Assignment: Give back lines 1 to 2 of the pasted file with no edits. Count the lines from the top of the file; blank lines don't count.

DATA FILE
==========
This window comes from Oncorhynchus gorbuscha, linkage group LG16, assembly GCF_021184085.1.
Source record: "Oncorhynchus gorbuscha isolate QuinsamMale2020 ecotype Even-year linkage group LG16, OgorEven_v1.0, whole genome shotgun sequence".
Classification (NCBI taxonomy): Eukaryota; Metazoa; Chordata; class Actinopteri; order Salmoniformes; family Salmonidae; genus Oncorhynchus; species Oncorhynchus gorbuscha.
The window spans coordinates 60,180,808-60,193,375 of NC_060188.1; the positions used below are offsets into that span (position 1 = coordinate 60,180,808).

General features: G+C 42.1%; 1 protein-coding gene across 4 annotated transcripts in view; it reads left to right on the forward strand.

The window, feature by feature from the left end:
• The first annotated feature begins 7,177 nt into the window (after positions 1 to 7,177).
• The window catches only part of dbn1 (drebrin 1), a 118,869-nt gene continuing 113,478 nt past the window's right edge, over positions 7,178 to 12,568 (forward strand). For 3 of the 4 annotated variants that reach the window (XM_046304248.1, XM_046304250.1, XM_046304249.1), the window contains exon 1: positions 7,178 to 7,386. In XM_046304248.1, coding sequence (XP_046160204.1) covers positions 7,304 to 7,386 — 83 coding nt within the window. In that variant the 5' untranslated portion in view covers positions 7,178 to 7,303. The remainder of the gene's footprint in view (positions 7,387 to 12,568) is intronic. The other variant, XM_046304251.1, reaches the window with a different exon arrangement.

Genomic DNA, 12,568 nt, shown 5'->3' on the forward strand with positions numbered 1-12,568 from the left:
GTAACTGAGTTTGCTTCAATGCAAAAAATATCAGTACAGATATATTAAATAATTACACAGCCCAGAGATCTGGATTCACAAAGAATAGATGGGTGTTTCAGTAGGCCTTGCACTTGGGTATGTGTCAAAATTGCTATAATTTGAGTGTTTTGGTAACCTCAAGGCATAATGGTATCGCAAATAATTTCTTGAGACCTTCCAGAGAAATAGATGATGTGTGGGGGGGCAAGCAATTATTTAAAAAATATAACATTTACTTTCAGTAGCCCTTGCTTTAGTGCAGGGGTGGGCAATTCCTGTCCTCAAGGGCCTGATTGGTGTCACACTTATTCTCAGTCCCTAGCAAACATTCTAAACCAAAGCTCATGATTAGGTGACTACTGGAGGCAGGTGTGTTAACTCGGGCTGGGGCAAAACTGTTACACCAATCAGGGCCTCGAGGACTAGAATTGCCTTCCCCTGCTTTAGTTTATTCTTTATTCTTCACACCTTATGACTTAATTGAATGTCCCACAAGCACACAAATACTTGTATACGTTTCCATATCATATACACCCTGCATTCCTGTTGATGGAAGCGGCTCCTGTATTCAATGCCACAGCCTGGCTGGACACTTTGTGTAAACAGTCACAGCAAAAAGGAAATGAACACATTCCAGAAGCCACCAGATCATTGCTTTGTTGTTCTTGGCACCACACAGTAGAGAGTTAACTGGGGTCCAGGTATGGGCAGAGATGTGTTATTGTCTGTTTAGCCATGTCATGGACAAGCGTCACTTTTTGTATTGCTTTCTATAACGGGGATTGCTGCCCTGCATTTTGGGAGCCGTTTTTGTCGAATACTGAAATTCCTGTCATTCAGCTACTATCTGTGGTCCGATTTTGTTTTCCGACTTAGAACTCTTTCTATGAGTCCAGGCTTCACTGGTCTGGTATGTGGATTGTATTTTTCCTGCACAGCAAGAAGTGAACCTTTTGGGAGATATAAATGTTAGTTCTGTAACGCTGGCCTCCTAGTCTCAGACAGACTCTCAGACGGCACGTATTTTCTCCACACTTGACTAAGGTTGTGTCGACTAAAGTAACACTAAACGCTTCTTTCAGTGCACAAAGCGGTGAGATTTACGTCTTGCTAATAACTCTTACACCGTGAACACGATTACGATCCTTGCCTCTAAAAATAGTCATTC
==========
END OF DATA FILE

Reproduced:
This window comes from Oncorhynchus gorbuscha, linkage group LG16, assembly GCF_021184085.1.
Source record: "Oncorhynchus gorbuscha isolate QuinsamMale2020 ecotype Even-year linkage group LG16, OgorEven_v1.0, whole genome shotgun sequence".